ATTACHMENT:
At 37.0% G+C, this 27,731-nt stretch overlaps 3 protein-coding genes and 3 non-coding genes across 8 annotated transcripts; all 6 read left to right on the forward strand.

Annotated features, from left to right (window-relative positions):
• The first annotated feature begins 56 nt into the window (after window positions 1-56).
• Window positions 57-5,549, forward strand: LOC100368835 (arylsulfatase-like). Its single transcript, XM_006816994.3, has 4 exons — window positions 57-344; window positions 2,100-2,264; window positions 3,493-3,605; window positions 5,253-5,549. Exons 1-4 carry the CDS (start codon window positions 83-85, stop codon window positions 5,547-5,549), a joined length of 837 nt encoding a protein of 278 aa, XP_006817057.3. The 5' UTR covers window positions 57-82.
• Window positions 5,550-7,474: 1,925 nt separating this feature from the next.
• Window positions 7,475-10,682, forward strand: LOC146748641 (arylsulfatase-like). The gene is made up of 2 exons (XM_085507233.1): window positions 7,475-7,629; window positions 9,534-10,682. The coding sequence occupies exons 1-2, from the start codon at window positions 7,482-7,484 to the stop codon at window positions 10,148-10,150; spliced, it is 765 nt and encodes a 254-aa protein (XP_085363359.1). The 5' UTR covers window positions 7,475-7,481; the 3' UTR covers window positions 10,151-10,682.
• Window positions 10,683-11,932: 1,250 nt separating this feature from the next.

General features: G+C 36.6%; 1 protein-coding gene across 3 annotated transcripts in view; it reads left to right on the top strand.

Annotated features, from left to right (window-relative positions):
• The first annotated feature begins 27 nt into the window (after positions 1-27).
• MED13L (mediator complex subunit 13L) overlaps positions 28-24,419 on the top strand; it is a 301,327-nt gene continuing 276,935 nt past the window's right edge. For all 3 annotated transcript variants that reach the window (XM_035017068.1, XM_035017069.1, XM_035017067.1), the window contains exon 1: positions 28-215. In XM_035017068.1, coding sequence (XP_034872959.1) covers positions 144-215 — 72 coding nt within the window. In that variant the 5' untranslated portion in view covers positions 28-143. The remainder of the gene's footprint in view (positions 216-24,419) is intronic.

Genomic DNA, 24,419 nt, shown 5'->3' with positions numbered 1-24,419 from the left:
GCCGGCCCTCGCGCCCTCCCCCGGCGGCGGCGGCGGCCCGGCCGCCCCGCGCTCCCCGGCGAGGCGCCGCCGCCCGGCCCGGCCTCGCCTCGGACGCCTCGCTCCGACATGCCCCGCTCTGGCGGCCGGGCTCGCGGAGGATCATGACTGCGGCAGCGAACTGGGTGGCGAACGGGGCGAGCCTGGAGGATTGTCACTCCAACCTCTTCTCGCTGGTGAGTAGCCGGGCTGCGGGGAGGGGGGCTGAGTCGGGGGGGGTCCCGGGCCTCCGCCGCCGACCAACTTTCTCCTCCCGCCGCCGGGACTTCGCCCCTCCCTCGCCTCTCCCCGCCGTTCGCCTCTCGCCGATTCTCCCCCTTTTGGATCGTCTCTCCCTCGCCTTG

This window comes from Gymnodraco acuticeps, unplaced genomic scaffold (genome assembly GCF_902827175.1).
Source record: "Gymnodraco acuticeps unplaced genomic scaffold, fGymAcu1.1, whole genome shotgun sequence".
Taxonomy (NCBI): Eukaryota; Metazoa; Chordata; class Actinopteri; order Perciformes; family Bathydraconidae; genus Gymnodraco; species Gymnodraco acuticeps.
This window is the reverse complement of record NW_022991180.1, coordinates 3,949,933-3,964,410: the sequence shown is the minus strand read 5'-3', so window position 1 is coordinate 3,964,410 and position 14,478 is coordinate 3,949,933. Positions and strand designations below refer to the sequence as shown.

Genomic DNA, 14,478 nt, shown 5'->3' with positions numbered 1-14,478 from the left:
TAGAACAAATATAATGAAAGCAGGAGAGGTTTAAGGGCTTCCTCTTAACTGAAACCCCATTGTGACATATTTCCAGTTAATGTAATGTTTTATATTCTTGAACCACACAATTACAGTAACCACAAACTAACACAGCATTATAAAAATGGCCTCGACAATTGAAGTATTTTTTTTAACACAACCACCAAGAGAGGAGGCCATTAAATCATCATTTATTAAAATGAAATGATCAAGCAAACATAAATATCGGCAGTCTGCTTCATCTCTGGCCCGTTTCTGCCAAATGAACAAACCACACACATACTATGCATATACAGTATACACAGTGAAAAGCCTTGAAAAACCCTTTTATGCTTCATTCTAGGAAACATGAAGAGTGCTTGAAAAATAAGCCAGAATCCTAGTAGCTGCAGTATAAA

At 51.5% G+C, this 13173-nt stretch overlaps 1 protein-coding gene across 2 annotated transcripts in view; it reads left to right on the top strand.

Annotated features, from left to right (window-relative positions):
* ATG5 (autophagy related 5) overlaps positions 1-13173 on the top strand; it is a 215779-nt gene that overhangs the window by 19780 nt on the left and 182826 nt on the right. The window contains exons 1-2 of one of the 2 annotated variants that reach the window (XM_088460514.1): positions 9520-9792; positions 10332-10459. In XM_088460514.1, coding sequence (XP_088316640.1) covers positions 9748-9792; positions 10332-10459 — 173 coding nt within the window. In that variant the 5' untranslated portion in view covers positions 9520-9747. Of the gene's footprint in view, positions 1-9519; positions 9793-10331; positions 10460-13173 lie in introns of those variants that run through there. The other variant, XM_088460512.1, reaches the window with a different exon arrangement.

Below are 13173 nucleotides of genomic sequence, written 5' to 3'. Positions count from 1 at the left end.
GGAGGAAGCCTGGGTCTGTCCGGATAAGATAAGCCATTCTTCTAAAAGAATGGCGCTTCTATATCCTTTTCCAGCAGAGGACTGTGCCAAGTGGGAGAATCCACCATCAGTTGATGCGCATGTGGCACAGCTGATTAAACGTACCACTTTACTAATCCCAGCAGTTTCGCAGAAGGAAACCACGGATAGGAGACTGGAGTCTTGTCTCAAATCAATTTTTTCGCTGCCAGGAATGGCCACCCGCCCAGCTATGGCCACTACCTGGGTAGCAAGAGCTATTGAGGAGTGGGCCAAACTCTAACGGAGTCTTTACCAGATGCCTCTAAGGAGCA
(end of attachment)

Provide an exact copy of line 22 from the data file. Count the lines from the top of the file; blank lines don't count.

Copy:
* ATG5 (autophagy related 5) overlaps positions 1-13173 on the top strand; it is a 215779-nt gene that overhangs the window by 19780 nt on the left and 182826 nt on the right. The window contains exons 1-2 of one of the 2 annotated variants that reach the window (XM_088460514.1): positions 9520-9792; positions 10332-10459. In XM_088460514.1, coding sequence (XP_088316640.1) covers positions 9748-9792; positions 10332-10459 — 173 coding nt within the window. In that variant the 5' untranslated portion in view covers positions 9520-9747. Of the gene's footprint in view, positions 1-9519; positions 9793-10331; positions 10460-13173 lie in introns of those variants that run through there. The other variant, XM_088460512.1, reaches the window with a different exon arrangement.